1. Bandless Leader: LeBron, Heat Will Play On
It sat on the hardwood for a few moments, was recovered by a ball boy and offered back to LeBron during the next stoppage of play. He waved it off.
It meant nothing to the outcome. All it did was allow us to label one of the most amazing Finals games in NBA history: The No Headband Game.
In actuality, LeBron's season-saving surge of energy and relentlessness didn't begin when his headband fell off.
In fact, the Heat's recovery from down 13 started with a Shane Battier 3-pointer late in the third.
And it was completed by Ray Allen, with a game-tying 3-pointer with five seconds left in regulation that gave the term "second-chance points" a much deeper meaning.
But in between those two moments, right after the Heat were demoralized by a tireless Spurs team, and before Allen rescued Miami from a five-point deficit with 28 seconds left, there was LeBron.
He wasn't going to exit these Finals with question marks about his contribution or his approach. He wasn't going to leave these Finals with Boris Diaw claiming ownership over him.
He wasn't going to leave these Finals without a "We ain't going out like this" moment, a la Dwyane Wade in Game 3 of the 2006 Finals.
So with his forehead exposed for the world to see -- and probably mock -- LeBron turned into an unstoppable force.
He attacked the rim the way we all expected him to this entire series, even getting past his nemesis Diaw (how silly does that sound?) on one play for a layup.
He defended Tony Parker as well as he could be defended (he had some quality help from Chris Bosh, but that didn't even stop Parker from scoring what seemed like five straight dagger points late in the fourth).
He blocked Duncan at the rim, then scored a game-tying layup midway through the fourth quarter.
He still found open teammates and hit the glass well enough to finish off his second triple-double of these Finals with 32 points, 11 assists and 10 rebounds.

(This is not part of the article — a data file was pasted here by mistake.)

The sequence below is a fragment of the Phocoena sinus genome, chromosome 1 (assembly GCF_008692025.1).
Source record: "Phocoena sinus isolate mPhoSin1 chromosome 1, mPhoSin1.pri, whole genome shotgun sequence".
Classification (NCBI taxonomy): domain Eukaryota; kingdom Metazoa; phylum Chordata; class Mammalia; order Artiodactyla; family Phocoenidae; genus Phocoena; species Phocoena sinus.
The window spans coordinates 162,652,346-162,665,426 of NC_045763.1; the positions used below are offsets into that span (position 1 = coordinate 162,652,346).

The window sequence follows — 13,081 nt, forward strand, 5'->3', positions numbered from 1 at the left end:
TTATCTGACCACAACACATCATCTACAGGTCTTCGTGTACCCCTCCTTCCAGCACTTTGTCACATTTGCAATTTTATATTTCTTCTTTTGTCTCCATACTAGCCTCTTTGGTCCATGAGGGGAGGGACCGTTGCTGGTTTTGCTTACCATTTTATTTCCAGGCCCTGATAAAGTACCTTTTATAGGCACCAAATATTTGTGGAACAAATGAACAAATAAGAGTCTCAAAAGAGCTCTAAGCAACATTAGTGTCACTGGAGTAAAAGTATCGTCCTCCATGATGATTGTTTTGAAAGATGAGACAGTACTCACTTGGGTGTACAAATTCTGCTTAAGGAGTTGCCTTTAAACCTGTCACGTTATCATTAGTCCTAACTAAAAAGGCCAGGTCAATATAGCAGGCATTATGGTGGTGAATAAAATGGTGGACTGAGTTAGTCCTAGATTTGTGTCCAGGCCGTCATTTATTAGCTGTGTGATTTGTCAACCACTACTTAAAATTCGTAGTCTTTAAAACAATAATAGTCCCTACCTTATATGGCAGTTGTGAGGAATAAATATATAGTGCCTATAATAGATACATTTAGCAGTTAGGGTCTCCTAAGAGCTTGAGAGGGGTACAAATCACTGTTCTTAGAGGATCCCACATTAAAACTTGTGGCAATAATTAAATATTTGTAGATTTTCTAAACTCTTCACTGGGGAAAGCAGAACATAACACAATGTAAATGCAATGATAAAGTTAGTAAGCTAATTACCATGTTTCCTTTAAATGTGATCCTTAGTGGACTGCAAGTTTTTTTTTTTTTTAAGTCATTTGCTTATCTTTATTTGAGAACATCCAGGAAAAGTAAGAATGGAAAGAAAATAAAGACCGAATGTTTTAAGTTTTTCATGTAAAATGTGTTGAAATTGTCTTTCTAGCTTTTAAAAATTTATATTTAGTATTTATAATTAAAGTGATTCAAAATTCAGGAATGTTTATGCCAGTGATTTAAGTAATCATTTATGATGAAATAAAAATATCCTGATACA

This was required of LeBron if his team was going to see a Game 7, and he delivered.
Down 13 late in the third quarter, the Heat seemed as demoralized as they'd been at any point since 2010, perhaps with the exception of those 2011 Finals when the team had lost all hope that this version of LeBron could show up.
So it didn't even matter that headband-less LeBron wasn't perfect -- he went 6-for-12 from the field while posting four rebounds and three assists sans headband, including back-to-back baffling turnovers with under 40 seconds remaining. All that mattered was that he flipped that switch.
He led the way, and his team, with a touch of good fortune, followed suit.
"If he has great energy, we feel it, the rest of the team," Allen said. "So one thing I always try to make sure I do with him is to make sure he understands how his aura, his energy has an effect on the rest of the team. And we always need it to be great energy.
"So it's a terrible burden, but for one guy, he has to make sure that he always keeps the energy and that positivity flowing in the right direction."
In the Heat's last win in this series, LeBron leaned heavily on Wade, who came up with 32 points to get a much-needed win in San Antonio.
This time, he couldn't rely on Wade, who had trouble shaking Spurs defenders and finished just 6-of-15 shooting for 14 points.
So just like in Game 2, when the Heat used a late-game rally to pull away from San Antonio, the Heat had their most successful stretch with a lineup that featured Allen, Chris Andersen, Mike Miller and Mario Chalmers alongside LeBron.
That group actually gave the Heat an 84-82 lead before Erik Spoelstra reinserted Bosh and then Wade.
Without Wade or Bosh at his side, LeBron turned into a one-man attack, and it was evident to the Spurs he wasn't going to go quietly into his third Finals loss in four tries.
"He started to attack against one, two [players], and with his strength, it got difficult," said Manu Ginobili, who had eight turnovers to follow up his renaissance performance in Game 5. "When you're desperate, that's what happens.
"It was a bad moment for us, but we took the punch and we kept playing."
They kept playing, indeed. The Spurs took a five-point lead off three Ginobili free throws in four tries with 28 seconds left. But LeBron had one last gasp in him. He nailed a 3-pointer with 20 seconds left, his only make in five tries from distance. And after Kawhi Leonard missed one of two free throws on the next Spurs possession, LeBron rose up for another 3 that would've tied the game.